A textbook used to teach English as a second language to students in the United Kingdom included a map using the name “Occupied Palestine” instead of Israel, causing widespread outrage over the accuracy of the image among Israel’s staunchest supporters.
An instructor at a college in Nottingham, England, spotted the map and immediately brought attention to it. The map was printed in the 2003 edition of Skills in English Writing: Level 1 published by Garnet Education, a popular and mainstream publisher, she argues.
In almost robotic fashion, Garnet Education published an apology, stated that the “serious editorial error” was a “genuine mistake”, and offered to substitute any existing copies of the textbook with a new and updated version.
Israel Today, which broke the story, calls this “a serious anti-Israel bias” that is “far from an isolated incident”. Israel Today also claims that “this brand of propaganda” damages prospects for peace.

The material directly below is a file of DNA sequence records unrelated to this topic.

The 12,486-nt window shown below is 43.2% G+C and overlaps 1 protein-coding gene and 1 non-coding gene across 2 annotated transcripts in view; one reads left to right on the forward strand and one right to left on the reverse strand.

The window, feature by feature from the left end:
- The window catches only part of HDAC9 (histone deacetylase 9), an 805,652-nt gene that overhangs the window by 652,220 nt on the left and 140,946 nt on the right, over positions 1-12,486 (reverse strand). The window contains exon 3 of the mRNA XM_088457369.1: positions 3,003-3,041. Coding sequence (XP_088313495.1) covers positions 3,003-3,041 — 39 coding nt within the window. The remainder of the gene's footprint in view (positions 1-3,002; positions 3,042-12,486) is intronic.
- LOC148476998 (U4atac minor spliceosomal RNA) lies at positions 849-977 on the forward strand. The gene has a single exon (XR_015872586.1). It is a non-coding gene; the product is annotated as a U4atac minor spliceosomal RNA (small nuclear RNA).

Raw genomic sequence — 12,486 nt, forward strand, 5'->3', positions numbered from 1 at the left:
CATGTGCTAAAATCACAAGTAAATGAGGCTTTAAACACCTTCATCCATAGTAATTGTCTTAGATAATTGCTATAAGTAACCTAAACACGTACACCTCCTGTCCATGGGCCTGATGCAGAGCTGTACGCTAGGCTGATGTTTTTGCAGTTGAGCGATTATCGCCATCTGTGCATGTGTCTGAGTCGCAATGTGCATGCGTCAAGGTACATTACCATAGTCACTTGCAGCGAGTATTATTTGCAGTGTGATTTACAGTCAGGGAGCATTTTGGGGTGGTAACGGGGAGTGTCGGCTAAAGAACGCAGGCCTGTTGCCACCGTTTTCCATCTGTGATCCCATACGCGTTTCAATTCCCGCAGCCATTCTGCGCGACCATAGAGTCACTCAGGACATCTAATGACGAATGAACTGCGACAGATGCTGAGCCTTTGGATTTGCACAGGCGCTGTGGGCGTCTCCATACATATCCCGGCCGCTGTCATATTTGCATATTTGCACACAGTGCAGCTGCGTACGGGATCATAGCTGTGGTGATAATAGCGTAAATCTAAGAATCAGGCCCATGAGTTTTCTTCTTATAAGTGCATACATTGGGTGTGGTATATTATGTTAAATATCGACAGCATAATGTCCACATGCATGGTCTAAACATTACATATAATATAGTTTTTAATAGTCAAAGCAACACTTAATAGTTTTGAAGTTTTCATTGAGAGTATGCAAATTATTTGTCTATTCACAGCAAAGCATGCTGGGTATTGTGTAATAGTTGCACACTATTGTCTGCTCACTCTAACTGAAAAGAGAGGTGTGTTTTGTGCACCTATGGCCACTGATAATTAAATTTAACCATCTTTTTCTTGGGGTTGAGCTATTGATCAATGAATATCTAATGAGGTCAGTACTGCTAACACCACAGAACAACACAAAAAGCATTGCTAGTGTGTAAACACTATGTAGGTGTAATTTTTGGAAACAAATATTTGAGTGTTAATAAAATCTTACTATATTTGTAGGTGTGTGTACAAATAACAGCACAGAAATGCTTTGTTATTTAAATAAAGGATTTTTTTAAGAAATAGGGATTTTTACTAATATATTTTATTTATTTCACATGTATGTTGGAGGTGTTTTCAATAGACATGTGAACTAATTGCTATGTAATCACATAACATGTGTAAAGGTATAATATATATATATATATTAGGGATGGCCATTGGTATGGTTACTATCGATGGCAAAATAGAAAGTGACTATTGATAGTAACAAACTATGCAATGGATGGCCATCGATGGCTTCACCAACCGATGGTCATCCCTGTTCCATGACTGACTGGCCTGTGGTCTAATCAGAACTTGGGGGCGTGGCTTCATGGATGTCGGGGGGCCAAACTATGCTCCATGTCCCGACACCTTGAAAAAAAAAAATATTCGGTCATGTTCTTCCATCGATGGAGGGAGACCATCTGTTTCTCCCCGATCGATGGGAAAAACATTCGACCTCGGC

Ironically, Israel Today does not have any qualms about the actual occupation of Palestine, which is not an editorial mistake at all but a true historical account of Israel’s activity in the region. Palestine is under Israeli occupation, regardless of what the thought police insist.
Additionally, Israel Today does not present the same concern when the occupied Palestinian territories are entirely erased and mislabelled as Israel, as textbooks frequently show. Garnet Education’s response effectively wipes Palestine off the map.
The speed and vigor with which Garnet Education issued the apology and recall is just an example of where priorities and corporate interests lie in much of the West. In my day, the textbooks I used were rife with spelling errors and factual inconsistencies. But publishing houses made little to no effort to make corrections.